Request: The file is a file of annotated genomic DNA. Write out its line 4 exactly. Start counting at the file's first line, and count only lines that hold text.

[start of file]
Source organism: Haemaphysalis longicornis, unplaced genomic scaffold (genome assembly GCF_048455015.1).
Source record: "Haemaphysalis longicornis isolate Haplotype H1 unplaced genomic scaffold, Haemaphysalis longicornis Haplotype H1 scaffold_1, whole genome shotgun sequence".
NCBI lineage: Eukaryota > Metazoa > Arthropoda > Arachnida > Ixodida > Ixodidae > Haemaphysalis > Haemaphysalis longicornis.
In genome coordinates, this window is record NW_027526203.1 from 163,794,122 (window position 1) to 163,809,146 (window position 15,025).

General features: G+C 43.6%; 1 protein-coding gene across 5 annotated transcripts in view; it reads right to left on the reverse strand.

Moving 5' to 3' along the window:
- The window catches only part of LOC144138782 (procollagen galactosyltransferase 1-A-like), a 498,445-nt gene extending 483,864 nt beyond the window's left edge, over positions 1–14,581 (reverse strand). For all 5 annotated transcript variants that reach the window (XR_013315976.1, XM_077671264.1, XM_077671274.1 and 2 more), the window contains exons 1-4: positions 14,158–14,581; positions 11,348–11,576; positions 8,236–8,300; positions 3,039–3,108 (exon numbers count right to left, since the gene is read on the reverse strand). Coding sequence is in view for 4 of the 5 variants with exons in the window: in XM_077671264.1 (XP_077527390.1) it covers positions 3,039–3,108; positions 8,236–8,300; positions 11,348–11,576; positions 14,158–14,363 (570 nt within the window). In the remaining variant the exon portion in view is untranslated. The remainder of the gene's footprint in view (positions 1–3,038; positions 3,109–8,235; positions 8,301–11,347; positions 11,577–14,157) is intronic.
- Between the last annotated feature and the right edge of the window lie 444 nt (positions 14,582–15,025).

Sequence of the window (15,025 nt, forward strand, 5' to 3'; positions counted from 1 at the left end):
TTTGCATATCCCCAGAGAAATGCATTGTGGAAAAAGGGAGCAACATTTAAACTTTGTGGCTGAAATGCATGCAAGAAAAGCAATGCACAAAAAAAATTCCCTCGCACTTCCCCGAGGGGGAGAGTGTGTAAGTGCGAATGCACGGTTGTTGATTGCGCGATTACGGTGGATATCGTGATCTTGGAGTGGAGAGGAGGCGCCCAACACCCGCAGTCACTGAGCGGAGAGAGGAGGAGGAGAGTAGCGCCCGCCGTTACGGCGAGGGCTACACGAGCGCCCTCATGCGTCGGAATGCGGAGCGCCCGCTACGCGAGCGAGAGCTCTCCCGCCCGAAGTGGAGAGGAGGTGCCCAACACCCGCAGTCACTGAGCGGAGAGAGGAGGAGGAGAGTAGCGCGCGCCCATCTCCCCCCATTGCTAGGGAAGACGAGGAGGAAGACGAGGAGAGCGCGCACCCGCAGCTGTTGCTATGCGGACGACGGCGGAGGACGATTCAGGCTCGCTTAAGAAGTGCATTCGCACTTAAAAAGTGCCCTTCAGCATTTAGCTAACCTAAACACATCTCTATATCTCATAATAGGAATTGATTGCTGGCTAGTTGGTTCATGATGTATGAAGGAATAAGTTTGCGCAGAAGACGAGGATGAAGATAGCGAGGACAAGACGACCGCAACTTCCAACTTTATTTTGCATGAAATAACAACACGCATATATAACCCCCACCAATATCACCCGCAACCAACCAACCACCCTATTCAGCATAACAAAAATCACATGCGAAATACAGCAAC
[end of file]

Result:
In genome coordinates, this window is record NW_027526203.1 from 163,794,122 (window position 1) to 163,809,146 (window position 15,025).